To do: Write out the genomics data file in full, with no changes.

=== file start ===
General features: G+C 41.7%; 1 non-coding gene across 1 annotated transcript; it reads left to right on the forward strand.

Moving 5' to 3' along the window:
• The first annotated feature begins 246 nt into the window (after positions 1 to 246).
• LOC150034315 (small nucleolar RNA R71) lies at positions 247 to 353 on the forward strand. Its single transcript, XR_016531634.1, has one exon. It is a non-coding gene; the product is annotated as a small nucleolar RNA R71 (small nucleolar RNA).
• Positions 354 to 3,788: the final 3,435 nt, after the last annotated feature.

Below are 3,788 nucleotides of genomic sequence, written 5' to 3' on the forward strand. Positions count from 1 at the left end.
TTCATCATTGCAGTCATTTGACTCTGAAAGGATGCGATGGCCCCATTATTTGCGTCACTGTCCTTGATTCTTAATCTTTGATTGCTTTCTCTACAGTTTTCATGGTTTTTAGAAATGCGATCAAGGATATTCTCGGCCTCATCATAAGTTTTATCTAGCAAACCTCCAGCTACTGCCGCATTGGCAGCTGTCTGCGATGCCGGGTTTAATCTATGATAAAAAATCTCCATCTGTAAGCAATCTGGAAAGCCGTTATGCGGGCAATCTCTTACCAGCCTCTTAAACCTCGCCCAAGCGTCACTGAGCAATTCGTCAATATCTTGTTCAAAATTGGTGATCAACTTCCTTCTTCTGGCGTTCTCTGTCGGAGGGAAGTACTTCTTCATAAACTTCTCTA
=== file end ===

General features: G+C 41.7%; 1 non-coding gene across 1 annotated transcript; it reads left to right on the forward strand.

Moving 5' to 3' along the window:
• The first annotated feature begins 246 nt into the window (after positions 1 to 246).
• LOC150034315 (small nucleolar RNA R71) lies at positions 247 to 353 on the forward strand. Its single transcript, XR_016531634.1, has one exon. It is a non-coding gene; the product is annotated as a small nucleolar RNA R71 (small nucleolar RNA).
• Positions 354 to 3,788: the final 3,435 nt, after the last annotated feature.

Below are 3,788 nucleotides of genomic sequence, written 5' to 3' on the forward strand. Positions count from 1 at the left end.
TTCATCATTGCAGTCATTTGACTCTGAAAGGATGCGATGGCCCCATTATTTGCGTCACTGTCCTTGATTCTTAATCTTTGATTGCTTTCTCTACAGTTTTCATGGTTTTTAGAAATGCGATCAAGGATATTCTCGGCCTCATCATAAGTTTTATCTAGCAAACCTCCAGCTACTGCCGCATTGGCAGCTGTCTGCGATGCCGGGTTTAATCTATGATAAAAAATCTCCATCTGTAAGCAATCTGGAAAGCCGTTATGCGGGCAATCTCTTACCAGCCTCTTAAACCTCGCCCAAGCGTCACTGAGCAATTCGTCAATATCTTGTTCAAAATTGGTGATCAACTTCCTTCTTCTGGCGTTCTCTGTCGGAGGGAAGTACTTCTTCATAAACTTCTCTA